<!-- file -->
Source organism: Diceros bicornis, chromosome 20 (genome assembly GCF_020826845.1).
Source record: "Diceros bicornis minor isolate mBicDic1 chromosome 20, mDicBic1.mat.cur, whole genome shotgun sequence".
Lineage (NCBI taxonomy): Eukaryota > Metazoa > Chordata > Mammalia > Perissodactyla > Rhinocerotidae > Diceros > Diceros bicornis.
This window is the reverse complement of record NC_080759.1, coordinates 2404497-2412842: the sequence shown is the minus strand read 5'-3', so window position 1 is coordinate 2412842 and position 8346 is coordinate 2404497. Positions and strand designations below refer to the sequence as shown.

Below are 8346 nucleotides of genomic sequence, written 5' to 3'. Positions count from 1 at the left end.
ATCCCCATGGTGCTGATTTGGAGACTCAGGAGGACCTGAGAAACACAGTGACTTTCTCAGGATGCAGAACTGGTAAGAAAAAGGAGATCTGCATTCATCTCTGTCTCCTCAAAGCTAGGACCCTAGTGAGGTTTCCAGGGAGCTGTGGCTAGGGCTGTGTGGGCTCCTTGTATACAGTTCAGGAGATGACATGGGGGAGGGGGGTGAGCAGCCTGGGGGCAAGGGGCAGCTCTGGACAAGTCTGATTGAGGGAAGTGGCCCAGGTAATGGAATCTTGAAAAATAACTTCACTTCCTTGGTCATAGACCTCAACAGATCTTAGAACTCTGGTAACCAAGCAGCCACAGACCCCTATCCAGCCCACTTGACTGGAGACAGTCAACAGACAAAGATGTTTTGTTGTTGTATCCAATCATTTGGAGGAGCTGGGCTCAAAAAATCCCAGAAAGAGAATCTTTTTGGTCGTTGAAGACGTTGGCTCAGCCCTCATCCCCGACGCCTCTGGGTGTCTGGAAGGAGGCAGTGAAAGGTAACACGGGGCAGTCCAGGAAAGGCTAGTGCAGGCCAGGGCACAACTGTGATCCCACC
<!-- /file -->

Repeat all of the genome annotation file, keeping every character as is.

Source organism: Diceros bicornis, chromosome 20 (genome assembly GCF_020826845.1).
Source record: "Diceros bicornis minor isolate mBicDic1 chromosome 20, mDicBic1.mat.cur, whole genome shotgun sequence".
Lineage (NCBI taxonomy): Eukaryota > Metazoa > Chordata > Mammalia > Perissodactyla > Rhinocerotidae > Diceros > Diceros bicornis.
This window is the reverse complement of record NC_080759.1, coordinates 2404497-2412842: the sequence shown is the minus strand read 5'-3', so window position 1 is coordinate 2412842 and position 8346 is coordinate 2404497. Positions and strand designations below refer to the sequence as shown.

Below are 8346 nucleotides of genomic sequence, written 5' to 3'. Positions count from 1 at the left end.
ATCCCCATGGTGCTGATTTGGAGACTCAGGAGGACCTGAGAAACACAGTGACTTTCTCAGGATGCAGAACTGGTAAGAAAAAGGAGATCTGCATTCATCTCTGTCTCCTCAAAGCTAGGACCCTAGTGAGGTTTCCAGGGAGCTGTGGCTAGGGCTGTGTGGGCTCCTTGTATACAGTTCAGGAGATGACATGGGGGAGGGGGGTGAGCAGCCTGGGGGCAAGGGGCAGCTCTGGACAAGTCTGATTGAGGGAAGTGGCCCAGGTAATGGAATCTTGAAAAATAACTTCACTTCCTTGGTCATAGACCTCAACAGATCTTAGAACTCTGGTAACCAAGCAGCCACAGACCCCTATCCAGCCCACTTGACTGGAGACAGTCAACAGACAAAGATGTTTTGTTGTTGTATCCAATCATTTGGAGGAGCTGGGCTCAAAAAATCCCAGAAAGAGAATCTTTTTGGTCGTTGAAGACGTTGGCTCAGCCCTCATCCCCGACGCCTCTGGGTGTCTGGAAGGAGGCAGTGAAAGGTAACACGGGGCAGTCCAGGAAAGGCTAGTGCAGGCCAGGGCACAACTGTGATCCCACC